Do you enjoy getting up early and getting a head start on your day?
Or do you prefer to stay up late into the night while everyone else sleeps?
Your preference as an early bird, late-night owl, or somewhere in between is known as your “chronotype.” It likely has a lot to do with your genes. It might also influence your happiness levels and risk of developing certain chronic diseases.
Night Owls Tend To Be Less Physically Active
If you’re a night owl, you might be more likely to have a generally unhealthy lifestyle. People who stay up late can be more likely to smoke, drink alcohol, and eat unhealthy foods. They’re also less likely to get enough physical activity.
This increases the risk of obesity, type 2 diabetes, heart disease, and other chronic illnesses.
But this isn’t necessarily true for all night owls. If you are still getting enough high-quality sleep each night, you may be able to offset some of the health risks associated with being a night owl.
Early Birds Tend To Be Happier
Early risers generally report higher levels of health and happiness, especially in older age groups.
This may be related to the way light affects our moods. Exposure to sunlight in the morning can help regulate our circadian rhythms and make you feel more alert and awake. It can also help regulate your appetite, improve your mood and make you feel more optimistic.
In contrast, when night owls stay up all night and sleep through the day, they miss out on this crucial sunlight exposure, so they may be more likely to experience depression and seasonal affective disorder symptoms.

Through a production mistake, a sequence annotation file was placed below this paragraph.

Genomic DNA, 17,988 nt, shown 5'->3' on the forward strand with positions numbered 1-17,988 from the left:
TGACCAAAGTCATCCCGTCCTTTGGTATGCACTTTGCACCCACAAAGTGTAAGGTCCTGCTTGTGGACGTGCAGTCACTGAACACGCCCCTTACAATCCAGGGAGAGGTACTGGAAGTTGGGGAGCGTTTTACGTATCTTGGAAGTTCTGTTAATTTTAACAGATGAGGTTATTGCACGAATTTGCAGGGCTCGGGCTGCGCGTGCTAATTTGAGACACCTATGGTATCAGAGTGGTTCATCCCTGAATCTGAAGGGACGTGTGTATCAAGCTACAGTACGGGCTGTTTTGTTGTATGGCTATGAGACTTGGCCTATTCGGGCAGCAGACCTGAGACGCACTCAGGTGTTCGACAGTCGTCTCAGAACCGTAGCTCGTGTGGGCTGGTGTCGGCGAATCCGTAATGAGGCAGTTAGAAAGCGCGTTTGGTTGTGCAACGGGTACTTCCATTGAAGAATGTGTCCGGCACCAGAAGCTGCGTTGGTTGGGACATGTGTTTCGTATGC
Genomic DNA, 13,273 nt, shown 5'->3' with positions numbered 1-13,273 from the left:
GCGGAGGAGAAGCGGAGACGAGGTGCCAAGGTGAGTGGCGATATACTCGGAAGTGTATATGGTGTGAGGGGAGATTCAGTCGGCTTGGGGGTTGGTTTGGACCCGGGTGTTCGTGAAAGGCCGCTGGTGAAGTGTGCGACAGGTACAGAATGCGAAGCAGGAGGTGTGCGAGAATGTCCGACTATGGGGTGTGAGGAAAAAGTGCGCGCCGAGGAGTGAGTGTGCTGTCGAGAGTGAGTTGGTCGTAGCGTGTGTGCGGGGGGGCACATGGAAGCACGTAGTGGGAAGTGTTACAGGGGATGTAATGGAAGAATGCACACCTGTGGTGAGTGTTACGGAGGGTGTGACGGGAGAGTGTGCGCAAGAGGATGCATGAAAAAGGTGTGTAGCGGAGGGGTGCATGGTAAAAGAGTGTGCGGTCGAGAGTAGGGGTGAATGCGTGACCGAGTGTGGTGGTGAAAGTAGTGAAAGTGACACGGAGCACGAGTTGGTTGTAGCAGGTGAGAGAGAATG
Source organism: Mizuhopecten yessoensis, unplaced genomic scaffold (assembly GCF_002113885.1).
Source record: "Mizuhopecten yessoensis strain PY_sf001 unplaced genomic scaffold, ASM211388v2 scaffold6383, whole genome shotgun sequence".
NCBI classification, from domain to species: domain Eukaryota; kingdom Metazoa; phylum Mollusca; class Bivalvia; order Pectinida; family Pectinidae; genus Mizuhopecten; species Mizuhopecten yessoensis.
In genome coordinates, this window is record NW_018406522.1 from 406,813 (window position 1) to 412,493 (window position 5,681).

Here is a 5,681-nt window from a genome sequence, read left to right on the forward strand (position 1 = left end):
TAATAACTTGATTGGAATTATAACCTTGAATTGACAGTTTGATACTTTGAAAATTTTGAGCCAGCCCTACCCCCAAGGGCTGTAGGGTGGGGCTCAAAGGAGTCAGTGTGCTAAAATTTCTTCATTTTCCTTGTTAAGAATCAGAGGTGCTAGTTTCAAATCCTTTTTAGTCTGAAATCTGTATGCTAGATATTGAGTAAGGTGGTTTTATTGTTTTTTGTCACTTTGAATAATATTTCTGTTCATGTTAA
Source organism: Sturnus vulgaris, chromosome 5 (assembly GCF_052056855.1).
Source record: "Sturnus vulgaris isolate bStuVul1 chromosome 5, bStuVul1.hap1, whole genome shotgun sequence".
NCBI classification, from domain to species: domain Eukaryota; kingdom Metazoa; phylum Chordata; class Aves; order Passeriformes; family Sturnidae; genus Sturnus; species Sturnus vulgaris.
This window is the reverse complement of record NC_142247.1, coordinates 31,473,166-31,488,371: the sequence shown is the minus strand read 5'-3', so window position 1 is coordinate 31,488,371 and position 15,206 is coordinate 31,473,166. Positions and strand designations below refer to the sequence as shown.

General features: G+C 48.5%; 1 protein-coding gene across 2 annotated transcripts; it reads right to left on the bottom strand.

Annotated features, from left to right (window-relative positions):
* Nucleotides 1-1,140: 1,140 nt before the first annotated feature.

High-Quality Sleep Matters Most
Whether you’re an early bird or a night owl, the most important thing is to ensure you consistently get approximately 8 hours of high-quality sleep. This means setting a regular sleep schedule and ensuring your bedroom is dark, quiet, and cool enough to promote deep, restful sleep.
If you’re struggling to get the sleep you need, talk to your doctor about possible solutions. You may need to make lifestyle changes, such as avoiding caffeine in the evening or cutting back on late-night screen time. You might also be experiencing a sleep disorder that can be corrected with medication or other treatment.
And although your genes may play a role in your chronotype, remember that you can still choose to make healthier lifestyle choices and change your routines. Physical activity, a healthy diet, and social interactions can help improve your sleep quality and overall health, no matter what time of day you prefer to be awake or asleep.